Romans 11:33-36

Oh, the depth of the riches and wisdom and knowledge of God! How unsearchable are his judgments and how inscrutable his ways! “For who has known the mind of the Lord, or who has been his counselor? Or who has given a gift to him that he might be repaid?” For from him and through him and to him are all things. To him be glory forever. Amen.

Friday, September 11, 2009

9/11 and the Gospel

This week, I stood in disbelief as I talked with an older gentleman. Actually, he did most of the talking. He seems to be a nice, hardworking gentleman farmer—someone whose image might come to mind as a caricature of an “average American”. His face bears the marks of a hard but full life. Judging from the stories he told me, he loves Jesus (though never attends church, reads his Bible or serves Him in any way), holds preachers in high esteem (as long as they’re visiting people and doing what preachers are supposed to do), and loves America and Momma.

I meet many people like him. Conversations with people like him invariably turn toward the fact that our country is falling apart. “Young people today just don’t have any respect for anything.” When they discover that I am a veteran, they gush about the military. Then they usually drift into a story about a brother or uncle or cousin who was “messed up real bad” in Vietnam. Typically there are a few more diversions as I attempt to steer the conversation back to Christ, but most of the time, we can get back there. Not this time.

It was my fault. I was not disciplined enough to bring the conversation back. It followed the typical pattern up until a point. Then he threw me for a loop. He began to talk about the economy and how rich people and politicians are stealing money from poor people. Once again, this is a fairly typical line of reasoning among many people in my area. Then he moved from his economic concerns to discounting what happened eight years ago today. To paraphrase: “We shouldn’t be concerned about what happens overseas. Every once in a while they might come in and blow up a building or something, but that’s about it.” I was aghast. I have been prepared for reactions like that as I have talked with young postmodernist liberals. But I was completely unprepared for those comments from the mouth of a self-proclaimed patriot.

Is this where we have come in eight short years? Have we come to a place where “average” Americans have forgotten that we were attacked on our own soil? Have we forgotten that we were attacked by idolatrous ideologues who still desire nothing more than to kill “infidels” like us? This past week, I have seen more headlines concerning Ramadan than I have about 9/11. Why is that?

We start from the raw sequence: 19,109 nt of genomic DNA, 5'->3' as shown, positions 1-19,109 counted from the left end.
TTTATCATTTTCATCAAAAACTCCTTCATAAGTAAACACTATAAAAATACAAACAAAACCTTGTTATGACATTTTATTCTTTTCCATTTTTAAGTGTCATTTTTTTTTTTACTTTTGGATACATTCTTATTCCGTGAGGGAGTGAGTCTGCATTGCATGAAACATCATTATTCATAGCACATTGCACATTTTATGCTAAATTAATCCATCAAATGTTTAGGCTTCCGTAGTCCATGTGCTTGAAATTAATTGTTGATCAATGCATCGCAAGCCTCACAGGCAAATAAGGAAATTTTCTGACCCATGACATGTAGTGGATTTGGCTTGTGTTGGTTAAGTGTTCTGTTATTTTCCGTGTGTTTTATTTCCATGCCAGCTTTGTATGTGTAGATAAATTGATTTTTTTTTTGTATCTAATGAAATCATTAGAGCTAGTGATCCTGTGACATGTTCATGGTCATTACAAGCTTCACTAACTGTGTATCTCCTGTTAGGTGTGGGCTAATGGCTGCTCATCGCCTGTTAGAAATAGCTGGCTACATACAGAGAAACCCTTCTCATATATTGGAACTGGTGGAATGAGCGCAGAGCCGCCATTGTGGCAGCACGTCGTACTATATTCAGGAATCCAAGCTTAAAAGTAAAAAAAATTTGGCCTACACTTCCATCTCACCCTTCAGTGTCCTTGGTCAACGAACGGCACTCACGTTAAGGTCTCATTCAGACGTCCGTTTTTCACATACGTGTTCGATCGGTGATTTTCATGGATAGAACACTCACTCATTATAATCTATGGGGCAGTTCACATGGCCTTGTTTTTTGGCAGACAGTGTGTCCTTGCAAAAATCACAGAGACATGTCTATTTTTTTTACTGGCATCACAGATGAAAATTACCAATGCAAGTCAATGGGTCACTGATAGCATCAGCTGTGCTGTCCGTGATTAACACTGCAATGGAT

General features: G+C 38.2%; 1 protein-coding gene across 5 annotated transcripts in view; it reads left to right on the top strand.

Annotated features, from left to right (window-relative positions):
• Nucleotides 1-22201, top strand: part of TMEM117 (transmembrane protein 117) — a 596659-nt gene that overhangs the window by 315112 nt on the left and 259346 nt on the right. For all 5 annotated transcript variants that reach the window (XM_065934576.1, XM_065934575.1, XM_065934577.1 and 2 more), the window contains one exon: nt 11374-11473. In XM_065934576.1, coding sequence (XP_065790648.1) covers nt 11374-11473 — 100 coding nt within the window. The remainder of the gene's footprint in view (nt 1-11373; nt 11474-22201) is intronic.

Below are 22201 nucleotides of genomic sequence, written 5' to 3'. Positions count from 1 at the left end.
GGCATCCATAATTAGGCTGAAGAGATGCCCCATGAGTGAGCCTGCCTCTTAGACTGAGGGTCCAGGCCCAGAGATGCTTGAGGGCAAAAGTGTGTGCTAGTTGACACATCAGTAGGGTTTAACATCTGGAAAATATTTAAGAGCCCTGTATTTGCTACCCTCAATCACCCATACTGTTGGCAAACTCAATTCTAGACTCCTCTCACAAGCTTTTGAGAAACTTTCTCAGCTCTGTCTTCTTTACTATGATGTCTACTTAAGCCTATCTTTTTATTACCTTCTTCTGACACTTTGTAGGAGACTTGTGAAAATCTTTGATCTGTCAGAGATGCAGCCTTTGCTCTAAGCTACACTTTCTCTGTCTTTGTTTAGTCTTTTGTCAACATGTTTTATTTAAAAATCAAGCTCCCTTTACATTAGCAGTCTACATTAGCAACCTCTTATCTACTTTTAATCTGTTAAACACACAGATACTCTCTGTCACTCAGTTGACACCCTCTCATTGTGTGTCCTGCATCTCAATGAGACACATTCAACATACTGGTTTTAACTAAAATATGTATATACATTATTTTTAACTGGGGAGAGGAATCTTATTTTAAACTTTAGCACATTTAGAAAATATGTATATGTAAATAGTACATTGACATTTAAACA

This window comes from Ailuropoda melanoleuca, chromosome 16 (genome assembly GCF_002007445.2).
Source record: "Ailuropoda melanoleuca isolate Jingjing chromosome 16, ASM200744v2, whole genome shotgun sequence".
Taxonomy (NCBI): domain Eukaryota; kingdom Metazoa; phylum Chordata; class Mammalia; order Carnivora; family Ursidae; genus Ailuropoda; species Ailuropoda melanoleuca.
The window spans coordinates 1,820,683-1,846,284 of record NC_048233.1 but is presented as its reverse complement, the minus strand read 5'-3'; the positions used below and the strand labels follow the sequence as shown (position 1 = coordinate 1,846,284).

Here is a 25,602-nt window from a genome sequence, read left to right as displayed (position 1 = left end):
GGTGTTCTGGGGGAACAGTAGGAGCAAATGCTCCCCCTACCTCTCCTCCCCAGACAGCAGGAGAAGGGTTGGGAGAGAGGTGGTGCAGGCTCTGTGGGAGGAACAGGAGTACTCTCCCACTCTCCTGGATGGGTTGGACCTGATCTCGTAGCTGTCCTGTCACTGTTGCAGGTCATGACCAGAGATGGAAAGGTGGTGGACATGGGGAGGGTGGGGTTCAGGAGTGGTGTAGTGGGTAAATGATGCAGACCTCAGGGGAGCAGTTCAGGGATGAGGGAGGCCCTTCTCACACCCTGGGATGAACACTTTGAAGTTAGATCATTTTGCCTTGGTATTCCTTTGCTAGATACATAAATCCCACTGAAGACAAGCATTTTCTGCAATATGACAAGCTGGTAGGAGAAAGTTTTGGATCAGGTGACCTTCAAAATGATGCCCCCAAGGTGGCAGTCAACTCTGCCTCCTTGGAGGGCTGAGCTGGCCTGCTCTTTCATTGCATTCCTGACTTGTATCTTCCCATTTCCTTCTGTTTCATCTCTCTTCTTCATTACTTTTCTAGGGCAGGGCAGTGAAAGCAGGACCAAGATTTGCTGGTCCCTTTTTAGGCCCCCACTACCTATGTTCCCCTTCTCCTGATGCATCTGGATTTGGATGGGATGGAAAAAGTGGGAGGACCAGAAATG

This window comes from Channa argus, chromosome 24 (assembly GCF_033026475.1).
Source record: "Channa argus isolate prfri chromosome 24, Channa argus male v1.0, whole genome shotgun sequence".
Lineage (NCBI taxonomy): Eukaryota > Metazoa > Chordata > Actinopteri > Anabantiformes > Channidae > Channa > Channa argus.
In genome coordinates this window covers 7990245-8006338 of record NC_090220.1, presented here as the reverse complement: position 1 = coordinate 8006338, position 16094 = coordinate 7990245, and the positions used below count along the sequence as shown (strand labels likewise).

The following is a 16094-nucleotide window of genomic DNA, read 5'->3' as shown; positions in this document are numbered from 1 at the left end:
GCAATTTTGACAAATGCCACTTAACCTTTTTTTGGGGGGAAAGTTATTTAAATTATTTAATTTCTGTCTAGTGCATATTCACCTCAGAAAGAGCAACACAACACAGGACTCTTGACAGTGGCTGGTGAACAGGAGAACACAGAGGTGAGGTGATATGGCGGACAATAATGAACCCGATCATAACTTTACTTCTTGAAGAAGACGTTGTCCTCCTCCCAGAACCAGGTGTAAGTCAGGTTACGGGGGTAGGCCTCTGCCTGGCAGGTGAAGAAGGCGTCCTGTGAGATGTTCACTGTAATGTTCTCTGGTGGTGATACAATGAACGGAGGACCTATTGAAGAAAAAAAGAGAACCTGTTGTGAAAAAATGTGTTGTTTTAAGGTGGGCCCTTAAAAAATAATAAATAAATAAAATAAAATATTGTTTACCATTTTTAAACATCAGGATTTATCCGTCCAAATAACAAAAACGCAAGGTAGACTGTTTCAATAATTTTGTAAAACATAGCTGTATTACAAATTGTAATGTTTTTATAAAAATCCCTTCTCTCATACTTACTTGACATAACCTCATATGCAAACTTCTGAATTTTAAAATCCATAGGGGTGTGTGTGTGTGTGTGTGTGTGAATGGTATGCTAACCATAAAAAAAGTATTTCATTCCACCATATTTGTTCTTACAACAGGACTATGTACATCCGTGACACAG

Mind you, I am not a Christian jihadist. As a historically and theologically rooted Baptist, I vehemently hold to the truth that the Kingdom of Christ is not advanced by the sword. At the same time, I recognize that God has given authority and responsibility to the State to protect and defend its interests (and general good) with the sword. I also recognize that America is still at war—whether we want to be or not. 9/11 was thus far just the apogee of Muslim attacks on our country. We have staved off further attacks by the aggressive (preemptive) action of our military. Ironically, because that action has been so successful, we have once again become complacent. This plays right into the hands of our attackers who have a much different picture of success than we do, as well as a much longer time horizon.

My conversation this week shocked me because it is no longer simply radical peaceniks and kooks who discount or demean 9/11 and its aftermath. It is now being done by “average Americans”. Eight years is not very long for such a change to have taken place. What will happen in the next eight years? I have no idea. But no matter what happens sociologically and geopolitically, I know one thing—the Gospel will still be true. Because of that, I have to stop being shocked into silence when people just don’t politically “get it.” The only thing that will change people is the Gospel and the Gospel is not politics. It is neither conservative nor liberal politics. It is not a strong military or universal health care. Jesus changes citizens and citizens change government, not the other way around. Because of that, we cannot lose focus on the Gospel like I did with that gentleman this week.

How am I going to remember 9/11 this year? I am going to remember it in the context of the Gospel.

Ephesians 5:15-17
(Thanks to Dolan Trout who created the collage on 9/13/2001)


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